McMillan, Brett A. , Day, Frank P. .
The ‘pimple’ dunes of Virginia’s barrier islands.
'PIMPLES' are peculiarly circular dunes found on the barrier islands of the Virginia Coast Reserve LTER site. Although pimples are typically <1.5 m higher than the elevation of the surrounding marsh and only 10-40 m in diameter, they may support several distinct vegetation zones. The obvious primary driver of these patterns is the availability of fresh water as determined by elevation. The importance of interactions between free surfaces of land, water bodies, and ground water, is a key concept at the VCR. We are studying plant assemblages on pimples and the environmental factors influencing them. Of special interest is the importance of secondary factors like aspect, slope, or soil nutrients to the distribution of species within the constraints of access to the freshwater table. We have used multivariate analyses of floristic structure on pimples to describe in greater detail the importance of the interaction of water table and elevation in determining species distribution. Water level best explained distribution of most hydrophytes, whereas height above marsh explained presence of xerophytes. Nevertheless, some plants considered belonging to marsh or dune appeared more plastic in their habitat preferences. Other seemingly generalist species were found to prefer specific aspects, i.e., eastern vs. western exposure. This probably reflects the importance of exposure to salt spray or winds from the ocean. Analysis of soil nutrient, water quality, and water availability data has further elucidated factors that create microhabitat differences on these dunes and determined small scale variation in distributions of individual species.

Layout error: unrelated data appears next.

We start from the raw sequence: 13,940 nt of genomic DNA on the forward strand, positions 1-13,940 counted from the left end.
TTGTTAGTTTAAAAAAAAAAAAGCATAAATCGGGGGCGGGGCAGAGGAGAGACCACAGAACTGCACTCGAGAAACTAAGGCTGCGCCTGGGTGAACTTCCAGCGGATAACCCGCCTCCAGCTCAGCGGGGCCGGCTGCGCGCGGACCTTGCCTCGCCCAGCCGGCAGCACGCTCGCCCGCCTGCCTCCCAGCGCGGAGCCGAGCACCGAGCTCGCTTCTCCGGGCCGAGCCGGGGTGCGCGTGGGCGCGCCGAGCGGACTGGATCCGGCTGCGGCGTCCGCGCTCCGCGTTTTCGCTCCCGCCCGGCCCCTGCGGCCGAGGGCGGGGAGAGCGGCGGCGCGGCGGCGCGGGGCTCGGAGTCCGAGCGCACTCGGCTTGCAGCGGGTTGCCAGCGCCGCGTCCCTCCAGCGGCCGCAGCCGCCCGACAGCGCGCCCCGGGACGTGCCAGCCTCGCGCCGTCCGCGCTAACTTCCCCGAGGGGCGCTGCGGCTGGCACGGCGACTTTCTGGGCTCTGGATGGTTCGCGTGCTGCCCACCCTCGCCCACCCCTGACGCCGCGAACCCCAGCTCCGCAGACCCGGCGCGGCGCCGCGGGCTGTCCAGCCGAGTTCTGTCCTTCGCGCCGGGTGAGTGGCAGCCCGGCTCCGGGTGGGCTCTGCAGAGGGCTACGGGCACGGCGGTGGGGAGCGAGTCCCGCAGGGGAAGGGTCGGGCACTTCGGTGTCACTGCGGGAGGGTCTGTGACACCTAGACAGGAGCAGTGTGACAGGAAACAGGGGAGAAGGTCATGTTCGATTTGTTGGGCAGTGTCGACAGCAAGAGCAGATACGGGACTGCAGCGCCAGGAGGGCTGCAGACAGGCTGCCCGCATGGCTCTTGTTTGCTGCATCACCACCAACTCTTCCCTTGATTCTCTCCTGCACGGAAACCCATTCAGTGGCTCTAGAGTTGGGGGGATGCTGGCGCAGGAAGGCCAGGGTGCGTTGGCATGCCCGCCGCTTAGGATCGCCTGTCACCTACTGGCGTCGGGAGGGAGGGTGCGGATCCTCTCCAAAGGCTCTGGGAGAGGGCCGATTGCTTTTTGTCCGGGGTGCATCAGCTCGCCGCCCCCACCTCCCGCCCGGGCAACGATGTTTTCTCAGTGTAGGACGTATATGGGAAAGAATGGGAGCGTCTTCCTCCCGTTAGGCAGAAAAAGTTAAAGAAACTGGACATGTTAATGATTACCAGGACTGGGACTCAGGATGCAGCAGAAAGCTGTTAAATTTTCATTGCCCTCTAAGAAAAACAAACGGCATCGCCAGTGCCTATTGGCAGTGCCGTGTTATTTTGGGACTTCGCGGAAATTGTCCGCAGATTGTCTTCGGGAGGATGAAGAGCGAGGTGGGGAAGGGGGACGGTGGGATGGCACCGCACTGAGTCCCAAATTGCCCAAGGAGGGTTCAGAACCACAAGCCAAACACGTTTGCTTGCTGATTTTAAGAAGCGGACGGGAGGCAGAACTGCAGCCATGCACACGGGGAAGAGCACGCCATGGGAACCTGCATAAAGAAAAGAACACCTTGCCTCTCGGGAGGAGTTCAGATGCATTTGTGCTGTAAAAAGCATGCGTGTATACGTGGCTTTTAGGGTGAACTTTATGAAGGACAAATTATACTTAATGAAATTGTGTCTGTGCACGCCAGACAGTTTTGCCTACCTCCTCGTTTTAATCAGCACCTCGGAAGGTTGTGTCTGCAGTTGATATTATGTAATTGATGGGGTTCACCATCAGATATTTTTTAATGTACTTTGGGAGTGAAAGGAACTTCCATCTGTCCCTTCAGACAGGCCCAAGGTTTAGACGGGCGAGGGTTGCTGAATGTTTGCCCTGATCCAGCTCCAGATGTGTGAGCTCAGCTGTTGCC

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1 - Old Dominion University, Biological Sciences, Norfolk, Virginia, 23529, USA
Presentation Type: Oral Paper:Papers for Sections
Date: Tuesday, August 1st, 2006
Time: 10:45 AM